Hidden Beer Has Been Discovered By Archaeologists At Leeds Site

Hundreds of beer bottles have been found whilst excavating a series of Victorian and Georgian cellars in Leeds city centre. In Scarborough Castle Inn more than 600 neatly stacked boxes were found hidden under an old set of stairs, The Yorkshire Post reported.

The excavation is currently taking place in the area that spans the former line of Hunslet Lane, Leeds. The site is inside the area that was formerly the Tetley Brewery which is in the process of renewal at the moment.

Credit: Archaeological Services WYAS (Facebook)

There were a range of beers within this lucrative find with the majority of them being of J.E Richardson of Leeds.

Beers were sent to West Yorkshire Joint Services for analysis with the results showing that the liquid was alcoholic. They also showed that there were high levels of lead which they believe could potentially have been caused by lead pipes contaminating the water supply used to brew the beer.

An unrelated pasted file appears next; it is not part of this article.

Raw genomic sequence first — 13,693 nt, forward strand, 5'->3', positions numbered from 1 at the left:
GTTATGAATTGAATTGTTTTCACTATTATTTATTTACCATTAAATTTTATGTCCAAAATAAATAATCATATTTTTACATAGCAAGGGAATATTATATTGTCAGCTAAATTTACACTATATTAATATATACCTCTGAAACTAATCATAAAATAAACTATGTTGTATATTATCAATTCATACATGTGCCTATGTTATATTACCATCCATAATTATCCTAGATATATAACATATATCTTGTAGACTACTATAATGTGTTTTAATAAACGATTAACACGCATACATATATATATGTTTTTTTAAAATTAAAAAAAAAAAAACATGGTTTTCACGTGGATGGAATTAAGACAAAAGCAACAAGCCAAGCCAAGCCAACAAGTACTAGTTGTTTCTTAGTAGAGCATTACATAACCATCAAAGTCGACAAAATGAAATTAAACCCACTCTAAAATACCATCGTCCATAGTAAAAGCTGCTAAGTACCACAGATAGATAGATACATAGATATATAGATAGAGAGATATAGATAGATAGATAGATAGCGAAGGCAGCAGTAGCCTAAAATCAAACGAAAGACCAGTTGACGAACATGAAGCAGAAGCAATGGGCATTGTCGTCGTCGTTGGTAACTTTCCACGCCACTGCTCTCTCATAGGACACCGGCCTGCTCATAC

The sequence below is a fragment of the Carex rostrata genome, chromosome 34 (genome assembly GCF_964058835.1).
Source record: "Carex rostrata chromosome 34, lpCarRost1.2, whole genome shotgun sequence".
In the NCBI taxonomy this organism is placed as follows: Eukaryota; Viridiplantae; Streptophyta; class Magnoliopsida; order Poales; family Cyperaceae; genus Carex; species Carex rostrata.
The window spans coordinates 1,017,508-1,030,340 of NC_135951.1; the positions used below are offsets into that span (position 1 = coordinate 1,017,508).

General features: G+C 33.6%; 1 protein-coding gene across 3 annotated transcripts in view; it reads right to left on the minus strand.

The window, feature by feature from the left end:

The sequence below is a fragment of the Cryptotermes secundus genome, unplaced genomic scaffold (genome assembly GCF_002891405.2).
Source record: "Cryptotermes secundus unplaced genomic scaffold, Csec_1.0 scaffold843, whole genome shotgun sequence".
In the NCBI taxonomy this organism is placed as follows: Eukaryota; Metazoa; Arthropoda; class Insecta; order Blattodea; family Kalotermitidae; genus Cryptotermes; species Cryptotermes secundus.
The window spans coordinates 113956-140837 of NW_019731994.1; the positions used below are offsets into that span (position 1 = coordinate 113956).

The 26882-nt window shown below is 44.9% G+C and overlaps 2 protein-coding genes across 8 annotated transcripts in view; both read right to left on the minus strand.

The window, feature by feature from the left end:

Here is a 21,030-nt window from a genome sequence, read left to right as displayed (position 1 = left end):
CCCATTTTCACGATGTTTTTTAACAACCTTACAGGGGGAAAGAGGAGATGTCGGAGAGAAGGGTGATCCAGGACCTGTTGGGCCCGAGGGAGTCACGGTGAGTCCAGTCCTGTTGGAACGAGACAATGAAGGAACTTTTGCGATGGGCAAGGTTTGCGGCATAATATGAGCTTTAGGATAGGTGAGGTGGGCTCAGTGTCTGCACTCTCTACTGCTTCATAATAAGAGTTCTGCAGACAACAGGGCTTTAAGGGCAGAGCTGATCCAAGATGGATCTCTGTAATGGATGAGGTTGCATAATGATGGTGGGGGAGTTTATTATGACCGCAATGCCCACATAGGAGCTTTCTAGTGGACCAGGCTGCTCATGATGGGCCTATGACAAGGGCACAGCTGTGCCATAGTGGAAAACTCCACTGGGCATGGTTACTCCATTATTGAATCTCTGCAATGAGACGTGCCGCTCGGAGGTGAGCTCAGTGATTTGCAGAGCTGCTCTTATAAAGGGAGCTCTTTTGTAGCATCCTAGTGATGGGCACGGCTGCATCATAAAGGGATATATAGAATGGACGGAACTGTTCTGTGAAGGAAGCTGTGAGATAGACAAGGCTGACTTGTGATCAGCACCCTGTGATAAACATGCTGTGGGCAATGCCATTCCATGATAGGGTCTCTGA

Credit: Archaeological Services WYAS (Facebook)

The excavation has given archaeologists the chance to explore this part of Leeds from the late medieval period to the modern day.

According to The Yorkshire Evening Post David Williams, at Archaeological Services WYAS, said: “This excavation is giving us a great opportunity to uncover a part of Georgian and Victorian Leeds. The results so far are giving a real insight to the daily lives of the former residents of Leeds during this period.”